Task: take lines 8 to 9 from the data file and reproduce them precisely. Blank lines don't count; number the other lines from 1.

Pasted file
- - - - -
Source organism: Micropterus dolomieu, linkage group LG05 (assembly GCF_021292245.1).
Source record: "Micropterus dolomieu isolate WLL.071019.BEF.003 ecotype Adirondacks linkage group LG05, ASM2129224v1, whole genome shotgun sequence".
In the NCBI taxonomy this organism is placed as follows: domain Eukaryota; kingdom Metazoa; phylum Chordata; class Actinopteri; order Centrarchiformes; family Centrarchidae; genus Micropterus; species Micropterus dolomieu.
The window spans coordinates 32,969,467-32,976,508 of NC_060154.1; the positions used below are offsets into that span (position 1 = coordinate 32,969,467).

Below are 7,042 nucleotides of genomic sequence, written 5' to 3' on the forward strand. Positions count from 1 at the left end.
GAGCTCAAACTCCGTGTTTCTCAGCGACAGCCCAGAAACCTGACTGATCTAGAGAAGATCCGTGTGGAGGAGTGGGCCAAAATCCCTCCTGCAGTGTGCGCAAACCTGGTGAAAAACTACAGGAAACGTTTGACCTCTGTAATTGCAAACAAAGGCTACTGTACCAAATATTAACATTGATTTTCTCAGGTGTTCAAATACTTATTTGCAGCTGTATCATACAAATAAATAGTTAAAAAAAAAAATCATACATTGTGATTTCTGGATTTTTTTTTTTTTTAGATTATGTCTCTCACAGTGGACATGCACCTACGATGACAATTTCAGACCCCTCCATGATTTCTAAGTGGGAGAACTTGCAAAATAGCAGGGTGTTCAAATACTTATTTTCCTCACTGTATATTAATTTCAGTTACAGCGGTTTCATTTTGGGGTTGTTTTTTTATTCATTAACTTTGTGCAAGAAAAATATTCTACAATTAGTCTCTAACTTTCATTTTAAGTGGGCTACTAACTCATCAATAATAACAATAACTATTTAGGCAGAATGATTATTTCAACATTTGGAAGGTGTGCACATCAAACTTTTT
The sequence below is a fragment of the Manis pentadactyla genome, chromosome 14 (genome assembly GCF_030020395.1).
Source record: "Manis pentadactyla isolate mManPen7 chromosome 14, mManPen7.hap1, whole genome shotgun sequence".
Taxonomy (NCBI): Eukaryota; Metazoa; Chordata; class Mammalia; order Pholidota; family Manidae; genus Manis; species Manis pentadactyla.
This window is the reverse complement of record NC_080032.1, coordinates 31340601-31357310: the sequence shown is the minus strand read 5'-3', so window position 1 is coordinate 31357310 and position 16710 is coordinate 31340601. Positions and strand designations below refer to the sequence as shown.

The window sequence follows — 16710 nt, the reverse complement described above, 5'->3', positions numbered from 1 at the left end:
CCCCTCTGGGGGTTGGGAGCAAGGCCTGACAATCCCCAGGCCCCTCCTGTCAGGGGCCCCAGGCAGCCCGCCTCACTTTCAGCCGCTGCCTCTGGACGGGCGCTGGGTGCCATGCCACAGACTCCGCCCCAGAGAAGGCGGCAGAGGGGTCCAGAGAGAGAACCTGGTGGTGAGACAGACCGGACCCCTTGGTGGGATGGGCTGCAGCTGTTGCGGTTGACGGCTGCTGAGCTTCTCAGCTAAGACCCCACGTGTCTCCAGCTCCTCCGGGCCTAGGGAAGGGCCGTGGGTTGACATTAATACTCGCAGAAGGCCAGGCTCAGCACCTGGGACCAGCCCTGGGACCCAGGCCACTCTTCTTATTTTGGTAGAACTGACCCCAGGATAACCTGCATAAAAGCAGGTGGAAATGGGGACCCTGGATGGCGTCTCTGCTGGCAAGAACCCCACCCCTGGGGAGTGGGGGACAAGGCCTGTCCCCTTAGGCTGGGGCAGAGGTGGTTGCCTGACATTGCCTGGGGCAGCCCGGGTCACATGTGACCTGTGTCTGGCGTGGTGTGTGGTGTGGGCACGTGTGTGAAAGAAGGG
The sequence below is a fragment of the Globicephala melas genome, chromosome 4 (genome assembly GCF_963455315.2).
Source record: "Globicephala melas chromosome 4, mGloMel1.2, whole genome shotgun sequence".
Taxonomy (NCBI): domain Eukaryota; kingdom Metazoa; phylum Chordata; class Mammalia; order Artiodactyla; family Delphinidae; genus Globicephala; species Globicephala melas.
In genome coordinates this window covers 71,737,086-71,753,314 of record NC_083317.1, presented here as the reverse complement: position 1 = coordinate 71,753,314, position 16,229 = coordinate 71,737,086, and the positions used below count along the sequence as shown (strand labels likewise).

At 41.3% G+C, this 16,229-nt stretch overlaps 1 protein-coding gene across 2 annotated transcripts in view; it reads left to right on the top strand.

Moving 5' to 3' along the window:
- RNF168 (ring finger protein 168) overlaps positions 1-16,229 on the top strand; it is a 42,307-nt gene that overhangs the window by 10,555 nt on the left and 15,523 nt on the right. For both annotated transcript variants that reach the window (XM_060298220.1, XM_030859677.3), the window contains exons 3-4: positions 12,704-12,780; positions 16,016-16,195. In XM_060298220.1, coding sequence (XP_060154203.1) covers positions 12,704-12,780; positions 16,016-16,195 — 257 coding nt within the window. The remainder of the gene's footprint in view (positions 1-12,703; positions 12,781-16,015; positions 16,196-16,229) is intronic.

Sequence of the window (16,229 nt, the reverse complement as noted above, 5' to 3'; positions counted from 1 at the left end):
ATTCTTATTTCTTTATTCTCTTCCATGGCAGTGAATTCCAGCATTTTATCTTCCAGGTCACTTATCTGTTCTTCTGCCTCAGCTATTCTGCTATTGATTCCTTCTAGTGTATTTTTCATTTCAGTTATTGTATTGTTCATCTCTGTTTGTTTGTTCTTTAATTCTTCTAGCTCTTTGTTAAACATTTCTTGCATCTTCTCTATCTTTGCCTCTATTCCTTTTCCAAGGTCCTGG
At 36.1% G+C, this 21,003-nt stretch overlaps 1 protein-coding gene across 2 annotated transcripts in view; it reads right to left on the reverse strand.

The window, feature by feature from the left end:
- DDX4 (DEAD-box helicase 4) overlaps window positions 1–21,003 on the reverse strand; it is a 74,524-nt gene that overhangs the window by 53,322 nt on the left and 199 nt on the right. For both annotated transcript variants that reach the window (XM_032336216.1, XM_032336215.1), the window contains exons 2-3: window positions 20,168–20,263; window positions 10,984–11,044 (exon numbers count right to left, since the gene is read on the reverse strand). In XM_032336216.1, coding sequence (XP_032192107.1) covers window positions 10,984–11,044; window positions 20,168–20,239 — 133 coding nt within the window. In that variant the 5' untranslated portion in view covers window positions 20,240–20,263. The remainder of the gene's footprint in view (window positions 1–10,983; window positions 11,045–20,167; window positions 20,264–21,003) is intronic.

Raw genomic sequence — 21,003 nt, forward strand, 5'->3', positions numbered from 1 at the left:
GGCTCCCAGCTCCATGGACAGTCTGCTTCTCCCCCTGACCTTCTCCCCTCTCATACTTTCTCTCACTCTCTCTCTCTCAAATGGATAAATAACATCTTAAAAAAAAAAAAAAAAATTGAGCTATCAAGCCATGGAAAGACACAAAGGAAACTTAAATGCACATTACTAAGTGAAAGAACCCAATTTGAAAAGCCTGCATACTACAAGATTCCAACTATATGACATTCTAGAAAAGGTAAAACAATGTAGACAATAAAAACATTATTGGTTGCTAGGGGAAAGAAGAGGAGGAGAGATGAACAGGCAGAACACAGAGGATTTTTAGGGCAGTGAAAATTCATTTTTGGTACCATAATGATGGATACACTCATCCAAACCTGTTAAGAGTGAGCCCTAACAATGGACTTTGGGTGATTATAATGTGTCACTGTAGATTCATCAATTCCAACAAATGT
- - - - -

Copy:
Source record: "Manis pentadactyla isolate mManPen7 chromosome 14, mManPen7.hap1, whole genome shotgun sequence".
Taxonomy (NCBI): Eukaryota; Metazoa; Chordata; class Mammalia; order Pholidota; family Manidae; genus Manis; species Manis pentadactyla.